Clyde Schechter defends IRBs (from the comments)

This is not my view, but I am happy to present an alternative perspective for your consideration:

Yes, IRB’s sometimes do ridiculous things. But I served a total of 21 years on the IRB’s of two different institutions, and I’m sure I can match you anecdote for anecdote with obviously dangerous study protocols submitted by investigators, or protocols where the associated consent documents were blatantly misleading or so confusing that even professionals couldn’t understand them. It’s a small minority of submissions, to be sure, but it’s a recurring problem.

In my experience, most protocol delays in IRB review boiled down to issues of clarifying ambiguous language or providing additional background information so that the appropriateness of the proposal can be better assessed. I suspect that much of that could be avoided with better training of investigators on how to write their submissions. At one of the institutions where I served, my Department encouraged junior investigators to “pre-clear” their IRB submissions with me or another Department member who also served on the IRB. We were often able to spot the things that would likely catch the IRB’s attention and help those investigators revise their protocols before submitting them so that they would sail through approval without delays on the first try.

In my view, no person should ever be the judge of his/her own cause. There is nothing in the earlier rules, nor in the modified ones, that prevents an IRB from expediting the review of social science projects that plainly involves little or no risk. Such protocols can be turned around by a staff member in a day or two. But it should never be left to the investigators to make those assessments on their own.

Here is the link of origin.


Clyde nailed it. Self-policing doesn't work.

'In my view, no person should ever be the judge of his/her own cause.'


'This is not my view, but I am happy to present an alternative perspective for your consideration:'

Spot the director of a public policy institute devoted to influencing public debate.'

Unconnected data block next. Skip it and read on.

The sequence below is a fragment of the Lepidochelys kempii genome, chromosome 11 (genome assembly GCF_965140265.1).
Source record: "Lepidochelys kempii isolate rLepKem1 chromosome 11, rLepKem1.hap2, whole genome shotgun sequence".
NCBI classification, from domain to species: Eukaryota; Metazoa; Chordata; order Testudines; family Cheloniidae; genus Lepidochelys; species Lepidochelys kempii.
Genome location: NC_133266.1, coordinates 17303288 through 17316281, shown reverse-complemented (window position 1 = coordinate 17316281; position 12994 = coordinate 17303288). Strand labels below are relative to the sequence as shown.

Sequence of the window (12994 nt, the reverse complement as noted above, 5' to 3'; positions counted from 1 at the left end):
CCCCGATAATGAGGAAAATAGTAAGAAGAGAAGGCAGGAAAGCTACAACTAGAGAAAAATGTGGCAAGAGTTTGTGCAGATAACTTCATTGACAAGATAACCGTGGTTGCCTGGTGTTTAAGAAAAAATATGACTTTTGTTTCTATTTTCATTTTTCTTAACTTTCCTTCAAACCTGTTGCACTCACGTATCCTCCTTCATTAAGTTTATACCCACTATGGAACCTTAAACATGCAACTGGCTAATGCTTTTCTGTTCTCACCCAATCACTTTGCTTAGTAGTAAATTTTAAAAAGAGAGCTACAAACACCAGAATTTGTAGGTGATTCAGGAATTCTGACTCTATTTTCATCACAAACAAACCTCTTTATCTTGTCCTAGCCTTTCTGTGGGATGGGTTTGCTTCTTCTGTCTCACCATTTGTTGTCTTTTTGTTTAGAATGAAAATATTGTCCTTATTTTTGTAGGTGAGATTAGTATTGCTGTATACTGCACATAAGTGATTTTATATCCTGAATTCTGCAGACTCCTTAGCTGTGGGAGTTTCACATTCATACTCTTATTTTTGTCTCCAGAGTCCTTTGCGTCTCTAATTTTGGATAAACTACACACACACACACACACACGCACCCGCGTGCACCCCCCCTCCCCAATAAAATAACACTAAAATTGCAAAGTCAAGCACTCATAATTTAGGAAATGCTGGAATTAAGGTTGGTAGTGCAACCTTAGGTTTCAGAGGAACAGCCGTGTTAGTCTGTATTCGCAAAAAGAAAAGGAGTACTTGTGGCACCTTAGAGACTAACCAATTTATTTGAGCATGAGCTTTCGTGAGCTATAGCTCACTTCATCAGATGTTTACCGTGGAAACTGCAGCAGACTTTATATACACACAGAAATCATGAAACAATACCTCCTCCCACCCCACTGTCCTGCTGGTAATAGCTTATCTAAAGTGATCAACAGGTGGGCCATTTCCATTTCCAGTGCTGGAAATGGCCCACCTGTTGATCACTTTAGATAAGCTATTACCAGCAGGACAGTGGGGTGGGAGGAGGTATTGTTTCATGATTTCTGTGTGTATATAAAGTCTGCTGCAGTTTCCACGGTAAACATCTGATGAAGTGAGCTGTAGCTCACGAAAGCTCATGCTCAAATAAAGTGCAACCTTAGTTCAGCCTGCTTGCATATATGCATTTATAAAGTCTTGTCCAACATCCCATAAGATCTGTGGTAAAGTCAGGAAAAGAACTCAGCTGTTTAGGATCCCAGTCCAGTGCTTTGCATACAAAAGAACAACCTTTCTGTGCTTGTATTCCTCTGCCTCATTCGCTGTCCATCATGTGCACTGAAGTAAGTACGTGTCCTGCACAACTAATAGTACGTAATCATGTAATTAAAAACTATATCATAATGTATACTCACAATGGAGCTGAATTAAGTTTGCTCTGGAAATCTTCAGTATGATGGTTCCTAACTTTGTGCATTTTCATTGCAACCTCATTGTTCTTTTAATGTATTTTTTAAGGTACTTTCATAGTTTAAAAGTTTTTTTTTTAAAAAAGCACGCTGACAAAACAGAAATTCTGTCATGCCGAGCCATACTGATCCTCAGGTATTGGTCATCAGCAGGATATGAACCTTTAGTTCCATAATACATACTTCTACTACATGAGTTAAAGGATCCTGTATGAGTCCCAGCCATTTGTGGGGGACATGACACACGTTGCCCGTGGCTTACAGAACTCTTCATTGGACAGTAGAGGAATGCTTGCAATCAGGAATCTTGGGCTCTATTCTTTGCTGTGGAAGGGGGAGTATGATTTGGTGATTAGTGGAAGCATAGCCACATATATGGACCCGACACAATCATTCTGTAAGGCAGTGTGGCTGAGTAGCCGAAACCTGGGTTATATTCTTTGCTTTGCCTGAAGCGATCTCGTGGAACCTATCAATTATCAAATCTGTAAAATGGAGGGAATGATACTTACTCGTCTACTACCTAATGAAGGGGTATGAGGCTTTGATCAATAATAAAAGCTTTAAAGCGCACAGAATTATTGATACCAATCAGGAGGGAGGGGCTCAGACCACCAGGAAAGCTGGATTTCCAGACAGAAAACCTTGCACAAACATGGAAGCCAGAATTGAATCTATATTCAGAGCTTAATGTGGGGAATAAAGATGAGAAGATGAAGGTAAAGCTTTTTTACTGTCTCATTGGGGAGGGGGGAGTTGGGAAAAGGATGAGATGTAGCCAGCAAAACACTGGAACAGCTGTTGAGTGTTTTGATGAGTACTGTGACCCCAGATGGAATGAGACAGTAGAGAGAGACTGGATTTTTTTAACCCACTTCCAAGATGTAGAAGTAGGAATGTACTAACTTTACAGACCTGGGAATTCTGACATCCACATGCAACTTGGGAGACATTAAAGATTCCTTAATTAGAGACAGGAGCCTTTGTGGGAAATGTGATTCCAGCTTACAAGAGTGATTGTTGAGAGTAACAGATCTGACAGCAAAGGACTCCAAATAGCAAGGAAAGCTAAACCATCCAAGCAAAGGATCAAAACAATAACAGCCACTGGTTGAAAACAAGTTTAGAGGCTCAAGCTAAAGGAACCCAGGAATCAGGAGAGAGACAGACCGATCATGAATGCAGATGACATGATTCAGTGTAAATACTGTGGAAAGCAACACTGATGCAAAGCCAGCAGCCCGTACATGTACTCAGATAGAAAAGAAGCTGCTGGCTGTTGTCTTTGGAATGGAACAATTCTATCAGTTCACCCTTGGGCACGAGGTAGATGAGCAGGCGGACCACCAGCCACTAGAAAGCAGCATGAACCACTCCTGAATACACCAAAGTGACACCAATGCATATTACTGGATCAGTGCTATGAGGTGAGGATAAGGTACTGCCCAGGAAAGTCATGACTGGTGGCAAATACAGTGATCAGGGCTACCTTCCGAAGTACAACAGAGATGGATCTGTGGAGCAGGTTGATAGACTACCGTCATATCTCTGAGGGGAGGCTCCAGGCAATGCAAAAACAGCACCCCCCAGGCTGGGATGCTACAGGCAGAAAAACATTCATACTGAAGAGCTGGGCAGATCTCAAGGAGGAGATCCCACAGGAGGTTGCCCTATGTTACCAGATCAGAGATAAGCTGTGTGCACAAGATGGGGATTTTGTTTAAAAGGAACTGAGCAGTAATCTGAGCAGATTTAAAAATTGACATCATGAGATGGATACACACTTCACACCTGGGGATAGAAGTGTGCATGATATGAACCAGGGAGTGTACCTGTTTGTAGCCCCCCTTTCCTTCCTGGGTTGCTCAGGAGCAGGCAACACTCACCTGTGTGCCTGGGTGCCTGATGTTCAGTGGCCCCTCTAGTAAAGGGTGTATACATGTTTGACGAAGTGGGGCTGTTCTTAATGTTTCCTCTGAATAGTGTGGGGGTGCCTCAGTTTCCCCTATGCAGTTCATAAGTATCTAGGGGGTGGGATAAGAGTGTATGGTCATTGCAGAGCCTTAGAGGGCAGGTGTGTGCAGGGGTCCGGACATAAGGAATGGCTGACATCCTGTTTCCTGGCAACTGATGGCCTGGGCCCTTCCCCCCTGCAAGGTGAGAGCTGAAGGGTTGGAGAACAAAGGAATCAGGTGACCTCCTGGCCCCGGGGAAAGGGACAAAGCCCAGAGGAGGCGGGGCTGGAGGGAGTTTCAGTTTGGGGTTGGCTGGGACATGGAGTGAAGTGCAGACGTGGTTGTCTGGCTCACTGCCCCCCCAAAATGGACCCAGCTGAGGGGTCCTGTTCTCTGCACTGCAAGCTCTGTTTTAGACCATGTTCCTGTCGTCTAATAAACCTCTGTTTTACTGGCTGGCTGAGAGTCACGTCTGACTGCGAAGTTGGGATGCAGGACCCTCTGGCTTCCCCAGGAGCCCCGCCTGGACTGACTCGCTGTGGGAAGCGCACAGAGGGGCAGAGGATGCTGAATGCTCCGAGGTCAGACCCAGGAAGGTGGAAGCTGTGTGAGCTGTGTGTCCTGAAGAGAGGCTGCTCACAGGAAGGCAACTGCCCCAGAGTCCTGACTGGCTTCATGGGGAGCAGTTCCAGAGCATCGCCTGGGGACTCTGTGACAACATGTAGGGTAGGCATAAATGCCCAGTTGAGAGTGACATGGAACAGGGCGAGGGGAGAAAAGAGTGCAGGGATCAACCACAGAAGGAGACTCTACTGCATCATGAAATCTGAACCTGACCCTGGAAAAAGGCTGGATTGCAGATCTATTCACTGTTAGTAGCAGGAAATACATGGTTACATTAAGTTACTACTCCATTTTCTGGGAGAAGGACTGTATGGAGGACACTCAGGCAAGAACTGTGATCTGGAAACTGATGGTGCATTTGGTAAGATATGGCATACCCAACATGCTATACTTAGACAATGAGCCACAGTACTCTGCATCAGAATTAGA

I agree with Mr Schechter. I have served on the same "IRB" in a major public teaching/research hospital in Melbourne for about 15 years as a "community member". We have a variety of research proposals to review every month; most clinical but many in the social sciences, too. The IRB gets through some 30-50 reviews each month, most but not all from the hospital and its many associated entities.

We have a variety of levels of review from "low risk" (one or two reviewers, out of session, expected turn-around less than 5 business-days) for non-intervention or quality-control/record-review studies to full reviews for e.g. First in Human (FIH) trials that involve both clinical evaluation and separate evaluation of participant information and consent (typically 4-10 weeks from submission to approval). FIH trials face the same delay, typically, but also parallel external expert review.

The hospital charges for ethical approval of studies with (much) higher fees for commercial trials than for investigator/clinician trials; so we get at least some market signals. The market is somewhat competitive: commercial sponsors can shop-around clinical institutions in Australia, and do. There are 6 or so institutions on the East Coast that host multi-center, international, and FIH trials of drugs and clinical interventions. We have to respond every couple of years to complaints about delays etc. mostly passed to us by the Hospital Board (who hear from commercial sponsors as well as trial participants).

I agree with Mr Schechter that delays and costs in the ethical review procedure in the institution I serve are more often than not due to badly prepared/expressed/designed research proposals, a lack of respect for (or disinterest in) ordinary human values and to the burdensome overlay of non-review regulation that researchers (reasonably) find dispiriting. Delays in ethical review, once it starts, are exceptional; not the rule. Less than 5 percent of reviews go to the Committee — which meets monthly — more than once. Almost all low-risk reviews are cleared within the one-week timeframe. But since a large number of these are student projects they have a higher resubmission rate than full reviews.